The Hermitage woodland walk> is one of the oldest tourist attractions in Scotland. For over 200 years it has been a stopping point on the grand Scottish Tour. Today, you are following in the footsteps of Wordsworth, Turner, Mendelssohn and countless thousands of others. It is located a mile west of Dunkeld, on the Perth to Inverness A9 trunk road. There is a riverside path skirting alongsided the River Braan.
This is Atholl country, and successive Dukes have shown great interest in forestry and the introduction of new species. At the southern end of the estate is the Hermitage,is a tree garden, created during the 18th century with some exotic species.
The Hermitage folly, or Ossian's Hall, was secretly built in 1758 by the 2nd Duke's nephew, destined to become the 3rd Duke.The exterior is very much as it appears today. Then the visitor entered first into a circular vestibule, confronted with a painting of blind Ossian, the ancient bard, singing to a group of maidens. The sound of the waterfall could be heard, but nothing was seen until the guide operated the secret pulley which allowed the painting to slide into a recess revealing the inner room. Here the walls were covered in mirrors reflecting the waterfall in all directions. Sadly the Hall was vandalised first in 1821, then in 1869, when it was blown up. In recent times it has been restored to its current finish.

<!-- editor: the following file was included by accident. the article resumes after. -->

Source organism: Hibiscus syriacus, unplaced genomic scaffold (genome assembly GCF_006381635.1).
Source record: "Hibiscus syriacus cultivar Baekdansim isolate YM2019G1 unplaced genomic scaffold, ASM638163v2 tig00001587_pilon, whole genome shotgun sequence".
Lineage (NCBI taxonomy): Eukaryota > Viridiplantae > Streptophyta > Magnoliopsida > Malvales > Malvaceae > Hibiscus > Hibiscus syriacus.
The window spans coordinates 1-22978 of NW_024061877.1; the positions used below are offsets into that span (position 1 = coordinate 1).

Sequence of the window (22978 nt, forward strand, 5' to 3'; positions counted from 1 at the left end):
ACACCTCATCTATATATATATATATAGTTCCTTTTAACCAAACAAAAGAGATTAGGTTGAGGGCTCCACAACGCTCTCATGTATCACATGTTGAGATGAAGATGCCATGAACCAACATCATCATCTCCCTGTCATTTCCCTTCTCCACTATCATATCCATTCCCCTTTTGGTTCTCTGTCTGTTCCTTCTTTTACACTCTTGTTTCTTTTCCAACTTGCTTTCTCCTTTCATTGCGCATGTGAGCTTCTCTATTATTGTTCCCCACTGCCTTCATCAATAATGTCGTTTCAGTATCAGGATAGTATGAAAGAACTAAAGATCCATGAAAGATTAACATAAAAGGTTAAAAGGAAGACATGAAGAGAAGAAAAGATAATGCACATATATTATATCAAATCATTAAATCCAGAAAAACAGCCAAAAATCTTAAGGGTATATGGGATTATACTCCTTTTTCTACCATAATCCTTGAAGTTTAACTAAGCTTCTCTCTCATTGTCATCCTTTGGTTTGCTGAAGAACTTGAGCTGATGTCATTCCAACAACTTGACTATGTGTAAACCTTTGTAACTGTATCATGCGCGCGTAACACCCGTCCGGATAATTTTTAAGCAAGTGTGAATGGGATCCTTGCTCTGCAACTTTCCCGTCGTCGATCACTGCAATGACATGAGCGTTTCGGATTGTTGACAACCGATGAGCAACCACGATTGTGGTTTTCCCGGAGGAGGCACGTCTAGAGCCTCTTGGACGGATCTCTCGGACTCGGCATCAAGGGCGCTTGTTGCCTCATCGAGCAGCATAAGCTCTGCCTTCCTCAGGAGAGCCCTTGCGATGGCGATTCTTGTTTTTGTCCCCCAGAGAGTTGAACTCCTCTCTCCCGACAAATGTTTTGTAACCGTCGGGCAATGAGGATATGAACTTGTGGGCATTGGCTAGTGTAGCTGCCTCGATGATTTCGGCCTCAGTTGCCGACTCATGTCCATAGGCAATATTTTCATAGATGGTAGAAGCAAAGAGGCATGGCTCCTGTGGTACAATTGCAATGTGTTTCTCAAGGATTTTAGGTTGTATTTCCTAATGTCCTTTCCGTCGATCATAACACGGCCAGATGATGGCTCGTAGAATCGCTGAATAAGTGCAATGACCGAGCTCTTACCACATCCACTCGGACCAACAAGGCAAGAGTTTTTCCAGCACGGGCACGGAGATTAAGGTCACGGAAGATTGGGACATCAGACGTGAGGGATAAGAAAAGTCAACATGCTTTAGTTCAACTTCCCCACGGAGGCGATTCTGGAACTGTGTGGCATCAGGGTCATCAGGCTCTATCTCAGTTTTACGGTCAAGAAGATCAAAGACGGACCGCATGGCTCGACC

A wide variety of trees are found at the Hermitage. Most are native to the area, beech however, was introduced from England, and sycamore came from France. Others came from further afield. Looking across the pool is the best view of what is reported to be the tallest dark conifer Douglas fir in Britain. Named after the local botanist, David Douglas, who was the first to send seeds to this country, from North America, in 1828. These particular trees were planted in 1919 and are now well over 250 feet-(75 metres), but grow twice as high in their native country.
Upstream from the pool is a charming 18th-century bridge which spans a narrow gorge where the River Braan cuts across the natural grain of the rock, just below the Black Linn falls. At the end of the bridge stands a cedar tree of Lebanon, probably planted when the bridge was built. Here gentlemen mixed punch in bowls carved in the rock by the river
As you continue your walk through the wooded path, you suddenly come upon Ossian's Cave which, like Ossian's Hall, is another romantic folly of the 18-th century. Ossian was the son of Fingal, the great 3rd-century hero, who sang his father's deeds and those of other Celtic warriors.
Complete the Hermitage woodland walk by following some of the paths which eventually takes you back to the car park.
Ossian's Cave at the Hermitage
Old Bridge at the Hermitage
Ossian's Folly at the Hermitage